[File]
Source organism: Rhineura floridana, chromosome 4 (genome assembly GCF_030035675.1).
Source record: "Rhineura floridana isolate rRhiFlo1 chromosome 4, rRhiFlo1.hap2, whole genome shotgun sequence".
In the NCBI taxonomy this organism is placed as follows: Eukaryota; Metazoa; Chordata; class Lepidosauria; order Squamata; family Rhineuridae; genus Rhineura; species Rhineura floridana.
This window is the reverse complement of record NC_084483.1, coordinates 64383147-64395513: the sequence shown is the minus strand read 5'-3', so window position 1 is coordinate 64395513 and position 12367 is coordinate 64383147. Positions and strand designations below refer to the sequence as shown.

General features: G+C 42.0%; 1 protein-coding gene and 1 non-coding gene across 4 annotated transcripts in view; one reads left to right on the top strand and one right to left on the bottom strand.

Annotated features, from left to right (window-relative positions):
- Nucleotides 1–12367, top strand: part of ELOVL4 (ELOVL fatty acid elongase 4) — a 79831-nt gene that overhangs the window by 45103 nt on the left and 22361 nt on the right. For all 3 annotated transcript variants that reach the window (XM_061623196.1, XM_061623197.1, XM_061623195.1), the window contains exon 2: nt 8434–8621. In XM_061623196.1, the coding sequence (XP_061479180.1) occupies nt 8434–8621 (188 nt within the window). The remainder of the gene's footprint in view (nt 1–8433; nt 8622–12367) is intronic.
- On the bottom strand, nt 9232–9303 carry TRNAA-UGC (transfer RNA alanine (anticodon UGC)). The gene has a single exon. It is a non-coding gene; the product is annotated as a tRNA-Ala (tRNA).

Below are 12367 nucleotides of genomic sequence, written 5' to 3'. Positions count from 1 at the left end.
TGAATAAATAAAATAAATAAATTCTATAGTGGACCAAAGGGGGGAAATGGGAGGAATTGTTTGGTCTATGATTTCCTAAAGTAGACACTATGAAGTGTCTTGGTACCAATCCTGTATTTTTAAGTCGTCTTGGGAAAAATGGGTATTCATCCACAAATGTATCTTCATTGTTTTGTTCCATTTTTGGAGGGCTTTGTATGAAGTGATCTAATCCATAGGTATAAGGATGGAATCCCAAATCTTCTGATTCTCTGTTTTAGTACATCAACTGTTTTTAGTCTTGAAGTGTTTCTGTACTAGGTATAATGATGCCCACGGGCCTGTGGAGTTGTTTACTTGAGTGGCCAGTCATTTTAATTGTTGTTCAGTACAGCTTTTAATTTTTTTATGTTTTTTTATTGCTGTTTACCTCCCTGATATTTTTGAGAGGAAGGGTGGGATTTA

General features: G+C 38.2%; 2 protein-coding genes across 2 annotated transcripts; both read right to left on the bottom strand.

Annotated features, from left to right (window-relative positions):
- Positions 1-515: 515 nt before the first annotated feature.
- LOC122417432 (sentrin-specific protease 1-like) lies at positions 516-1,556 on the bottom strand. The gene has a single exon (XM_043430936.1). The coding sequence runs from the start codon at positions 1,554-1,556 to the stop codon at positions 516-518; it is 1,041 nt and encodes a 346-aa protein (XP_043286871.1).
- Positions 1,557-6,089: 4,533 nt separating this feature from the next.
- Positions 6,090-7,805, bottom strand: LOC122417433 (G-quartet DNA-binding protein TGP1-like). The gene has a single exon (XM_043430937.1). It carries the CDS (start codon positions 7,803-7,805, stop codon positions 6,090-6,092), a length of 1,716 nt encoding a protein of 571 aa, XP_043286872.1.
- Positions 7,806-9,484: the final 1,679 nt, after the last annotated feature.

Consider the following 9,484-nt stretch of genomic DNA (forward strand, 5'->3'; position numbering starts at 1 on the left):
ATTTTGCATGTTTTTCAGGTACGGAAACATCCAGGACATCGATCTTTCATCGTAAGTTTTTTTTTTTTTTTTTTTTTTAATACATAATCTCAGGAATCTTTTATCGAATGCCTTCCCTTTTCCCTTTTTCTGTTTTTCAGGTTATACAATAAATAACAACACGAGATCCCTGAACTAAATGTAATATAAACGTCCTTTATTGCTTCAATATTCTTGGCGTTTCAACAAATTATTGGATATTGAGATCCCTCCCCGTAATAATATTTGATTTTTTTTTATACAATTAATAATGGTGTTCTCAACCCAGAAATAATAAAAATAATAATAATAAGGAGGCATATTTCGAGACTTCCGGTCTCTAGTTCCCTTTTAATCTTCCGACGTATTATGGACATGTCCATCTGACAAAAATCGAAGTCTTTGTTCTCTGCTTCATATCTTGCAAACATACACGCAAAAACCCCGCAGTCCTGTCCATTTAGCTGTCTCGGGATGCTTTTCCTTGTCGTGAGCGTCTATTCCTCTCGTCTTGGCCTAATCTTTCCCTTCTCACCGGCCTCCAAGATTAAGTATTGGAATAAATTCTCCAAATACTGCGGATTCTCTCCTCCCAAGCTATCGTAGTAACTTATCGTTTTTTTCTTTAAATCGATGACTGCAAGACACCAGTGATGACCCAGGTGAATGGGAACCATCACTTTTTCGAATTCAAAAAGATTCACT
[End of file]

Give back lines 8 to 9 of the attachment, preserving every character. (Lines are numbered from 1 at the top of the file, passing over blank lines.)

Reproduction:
- On the bottom strand, nt 9232–9303 carry TRNAA-UGC (transfer RNA alanine (anticodon UGC)). The gene has a single exon. It is a non-coding gene; the product is annotated as a tRNA-Ala (tRNA).

Below are 12367 nucleotides of genomic sequence, written 5' to 3'. Positions count from 1 at the left end.